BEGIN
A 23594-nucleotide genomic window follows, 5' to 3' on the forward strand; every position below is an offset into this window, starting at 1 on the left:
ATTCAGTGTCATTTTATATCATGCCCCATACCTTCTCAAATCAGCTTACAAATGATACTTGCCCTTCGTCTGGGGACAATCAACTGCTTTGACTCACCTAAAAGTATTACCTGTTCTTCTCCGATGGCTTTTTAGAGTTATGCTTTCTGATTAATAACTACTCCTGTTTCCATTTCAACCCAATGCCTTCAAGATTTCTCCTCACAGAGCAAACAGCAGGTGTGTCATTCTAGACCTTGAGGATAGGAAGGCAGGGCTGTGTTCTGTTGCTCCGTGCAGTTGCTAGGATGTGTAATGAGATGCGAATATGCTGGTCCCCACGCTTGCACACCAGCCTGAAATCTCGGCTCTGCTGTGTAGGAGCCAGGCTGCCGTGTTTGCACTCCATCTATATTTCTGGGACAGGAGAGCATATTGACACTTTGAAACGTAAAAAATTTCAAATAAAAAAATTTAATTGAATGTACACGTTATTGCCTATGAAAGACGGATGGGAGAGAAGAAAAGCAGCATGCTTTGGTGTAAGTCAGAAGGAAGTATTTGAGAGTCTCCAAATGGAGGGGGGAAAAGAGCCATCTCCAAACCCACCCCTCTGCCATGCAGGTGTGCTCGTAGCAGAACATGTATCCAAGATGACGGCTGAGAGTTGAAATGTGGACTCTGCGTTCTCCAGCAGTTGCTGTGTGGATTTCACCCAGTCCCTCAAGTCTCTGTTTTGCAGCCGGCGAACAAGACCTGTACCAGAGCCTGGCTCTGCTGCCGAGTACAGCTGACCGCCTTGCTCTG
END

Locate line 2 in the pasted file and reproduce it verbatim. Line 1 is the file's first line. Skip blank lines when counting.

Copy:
ATTCAGTGTCATTTTATATCATGCCCCATACCTTCTCAAATCAGCTTACAAATGATACTTGCCCTTCGTCTGGGGACAATCAACTGCTTTGACTCACCTAAAAGTATTACCTGTTCTTCTCCGATGGCTTTTTAGAGTTATGCTTTCTGATTAATAACTACTCCTGTTTCCATTTCAACCCAATGCCTTCAAGATTTCTCCTCACAGAGCAAACAGCAGGTGTGTCATTCTAGACCTTGAGGATAGGAAGGCAGGGCTGTGTTCTGTTGCTCCGTGCAGTTGCTAGGATGTGTAATGAGATGCGAATATGCTGGTCCCCACGCTTGCACACCAGCCTGAAATCTCGGCTCTGCTGTGTAGGAGCCAGGCTGCCGTGTTTGCACTCCATCTATATTTCTGGGACAGGAGAGCATATTGACACTTTGAAACGTAAAAAATTTCAAATAAAAAAATTTAATTGAATGTACACGTTATTGCCTATGAAAGACGGATGGGAGAGAAGAAAAGCAGCATGCTTTGGTGTAAGTCAGAAGGAAGTATTTGAGAGTCTCCAAATGGAGGGGGGAAAAGAGCCATCTCCAAACCCACCCCTCTGCCATGCAGGTGTGCTCGTAGCAGAACATGTATCCAAGATGACGGCTGAGAGTTGAAATGTGGACTCTGCGTTCTCCAGCAGTTGCTGTGTGGATTTCACCCAGTCCCTCAAGTCTCTGTTTTGCAGCCGGCGAACAAGACCTGTACCAGAGCCTGGCTCTGCTGCCGAGTACAGCTGACCGCCTTGCTCTG